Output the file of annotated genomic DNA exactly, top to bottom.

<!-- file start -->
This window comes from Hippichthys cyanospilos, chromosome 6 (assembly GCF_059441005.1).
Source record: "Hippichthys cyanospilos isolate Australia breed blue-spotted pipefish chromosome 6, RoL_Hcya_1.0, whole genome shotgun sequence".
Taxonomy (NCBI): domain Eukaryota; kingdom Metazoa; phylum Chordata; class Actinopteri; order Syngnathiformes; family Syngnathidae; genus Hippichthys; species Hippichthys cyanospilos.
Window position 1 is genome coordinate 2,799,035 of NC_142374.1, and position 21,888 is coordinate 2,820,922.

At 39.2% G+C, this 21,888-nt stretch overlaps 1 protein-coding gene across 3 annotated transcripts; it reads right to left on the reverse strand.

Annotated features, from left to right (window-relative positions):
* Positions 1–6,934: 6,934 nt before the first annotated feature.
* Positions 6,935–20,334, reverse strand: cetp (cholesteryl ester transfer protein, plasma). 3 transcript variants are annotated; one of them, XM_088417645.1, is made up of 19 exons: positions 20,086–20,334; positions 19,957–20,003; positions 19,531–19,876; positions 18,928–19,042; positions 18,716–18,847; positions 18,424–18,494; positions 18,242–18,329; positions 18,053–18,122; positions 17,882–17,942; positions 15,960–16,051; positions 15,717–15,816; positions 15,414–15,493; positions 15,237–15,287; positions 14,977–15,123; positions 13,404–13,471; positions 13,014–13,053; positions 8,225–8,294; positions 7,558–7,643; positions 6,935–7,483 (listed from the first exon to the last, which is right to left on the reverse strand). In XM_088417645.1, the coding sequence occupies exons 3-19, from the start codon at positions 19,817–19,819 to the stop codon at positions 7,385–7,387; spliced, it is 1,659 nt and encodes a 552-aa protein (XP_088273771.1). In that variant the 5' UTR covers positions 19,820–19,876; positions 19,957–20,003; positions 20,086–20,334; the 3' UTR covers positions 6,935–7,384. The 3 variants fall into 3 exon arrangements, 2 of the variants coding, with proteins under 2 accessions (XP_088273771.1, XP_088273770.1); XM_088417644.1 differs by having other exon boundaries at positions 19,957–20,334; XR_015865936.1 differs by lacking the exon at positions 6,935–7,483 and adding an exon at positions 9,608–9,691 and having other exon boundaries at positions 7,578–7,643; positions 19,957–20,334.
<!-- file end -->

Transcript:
This window comes from Hippichthys cyanospilos, chromosome 6 (assembly GCF_059441005.1).
Source record: "Hippichthys cyanospilos isolate Australia breed blue-spotted pipefish chromosome 6, RoL_Hcya_1.0, whole genome shotgun sequence".
Taxonomy (NCBI): domain Eukaryota; kingdom Metazoa; phylum Chordata; class Actinopteri; order Syngnathiformes; family Syngnathidae; genus Hippichthys; species Hippichthys cyanospilos.
Window position 1 is genome coordinate 2,799,035 of NC_142374.1, and position 21,888 is coordinate 2,820,922.

At 39.2% G+C, this 21,888-nt stretch overlaps 1 protein-coding gene across 3 annotated transcripts; it reads right to left on the reverse strand.

Annotated features, from left to right (window-relative positions):
* Positions 1–6,934: 6,934 nt before the first annotated feature.
* Positions 6,935–20,334, reverse strand: cetp (cholesteryl ester transfer protein, plasma). 3 transcript variants are annotated; one of them, XM_088417645.1, is made up of 19 exons: positions 20,086–20,334; positions 19,957–20,003; positions 19,531–19,876; positions 18,928–19,042; positions 18,716–18,847; positions 18,424–18,494; positions 18,242–18,329; positions 18,053–18,122; positions 17,882–17,942; positions 15,960–16,051; positions 15,717–15,816; positions 15,414–15,493; positions 15,237–15,287; positions 14,977–15,123; positions 13,404–13,471; positions 13,014–13,053; positions 8,225–8,294; positions 7,558–7,643; positions 6,935–7,483 (listed from the first exon to the last, which is right to left on the reverse strand). In XM_088417645.1, the coding sequence occupies exons 3-19, from the start codon at positions 19,817–19,819 to the stop codon at positions 7,385–7,387; spliced, it is 1,659 nt and encodes a 552-aa protein (XP_088273771.1). In that variant the 5' UTR covers positions 19,820–19,876; positions 19,957–20,003; positions 20,086–20,334; the 3' UTR covers positions 6,935–7,384. The 3 variants fall into 3 exon arrangements, 2 of the variants coding, with proteins under 2 accessions (XP_088273771.1, XP_088273770.1); XM_088417644.1 differs by having other exon boundaries at positions 19,957–20,334; XR_015865936.1 differs by lacking the exon at positions 6,935–7,483 and adding an exon at positions 9,608–9,691 and having other exon boundaries at positions 7,578–7,643; positions 19,957–20,334.